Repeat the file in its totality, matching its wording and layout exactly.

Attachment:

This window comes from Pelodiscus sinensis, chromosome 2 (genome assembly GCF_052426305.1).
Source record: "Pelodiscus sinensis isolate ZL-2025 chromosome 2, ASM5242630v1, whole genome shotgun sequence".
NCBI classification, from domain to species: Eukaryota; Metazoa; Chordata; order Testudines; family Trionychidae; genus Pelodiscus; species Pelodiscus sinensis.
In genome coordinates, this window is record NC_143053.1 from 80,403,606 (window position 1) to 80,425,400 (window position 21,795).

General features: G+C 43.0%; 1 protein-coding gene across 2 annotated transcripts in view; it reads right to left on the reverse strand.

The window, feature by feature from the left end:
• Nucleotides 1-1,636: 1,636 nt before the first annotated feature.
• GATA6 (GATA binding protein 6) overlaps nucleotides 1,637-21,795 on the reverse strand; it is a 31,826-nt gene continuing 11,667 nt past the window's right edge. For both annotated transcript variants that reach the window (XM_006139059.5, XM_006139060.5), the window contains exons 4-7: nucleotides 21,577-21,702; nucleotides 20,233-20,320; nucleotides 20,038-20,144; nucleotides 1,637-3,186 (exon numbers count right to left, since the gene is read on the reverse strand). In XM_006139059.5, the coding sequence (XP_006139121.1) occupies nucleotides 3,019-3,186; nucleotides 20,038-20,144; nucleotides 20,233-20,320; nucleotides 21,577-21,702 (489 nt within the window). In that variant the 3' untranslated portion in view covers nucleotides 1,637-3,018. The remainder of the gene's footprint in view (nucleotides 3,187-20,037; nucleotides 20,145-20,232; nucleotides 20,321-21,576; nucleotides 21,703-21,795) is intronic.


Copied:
This window comes from Pelodiscus sinensis, chromosome 2 (genome assembly GCF_052426305.1).
Source record: "Pelodiscus sinensis isolate ZL-2025 chromosome 2, ASM5242630v1, whole genome shotgun sequence".
NCBI classification, from domain to species: Eukaryota; Metazoa; Chordata; order Testudines; family Trionychidae; genus Pelodiscus; species Pelodiscus sinensis.
In genome coordinates, this window is record NC_143053.1 from 80,403,606 (window position 1) to 80,425,400 (window position 21,795).

General features: G+C 43.0%; 1 protein-coding gene across 2 annotated transcripts in view; it reads right to left on the reverse strand.

The window, feature by feature from the left end:
• Nucleotides 1-1,636: 1,636 nt before the first annotated feature.
• GATA6 (GATA binding protein 6) overlaps nucleotides 1,637-21,795 on the reverse strand; it is a 31,826-nt gene continuing 11,667 nt past the window's right edge. For both annotated transcript variants that reach the window (XM_006139059.5, XM_006139060.5), the window contains exons 4-7: nucleotides 21,577-21,702; nucleotides 20,233-20,320; nucleotides 20,038-20,144; nucleotides 1,637-3,186 (exon numbers count right to left, since the gene is read on the reverse strand). In XM_006139059.5, the coding sequence (XP_006139121.1) occupies nucleotides 3,019-3,186; nucleotides 20,038-20,144; nucleotides 20,233-20,320; nucleotides 21,577-21,702 (489 nt within the window). In that variant the 3' untranslated portion in view covers nucleotides 1,637-3,018. The remainder of the gene's footprint in view (nucleotides 3,187-20,037; nucleotides 20,145-20,232; nucleotides 20,321-21,576; nucleotides 21,703-21,795) is intronic.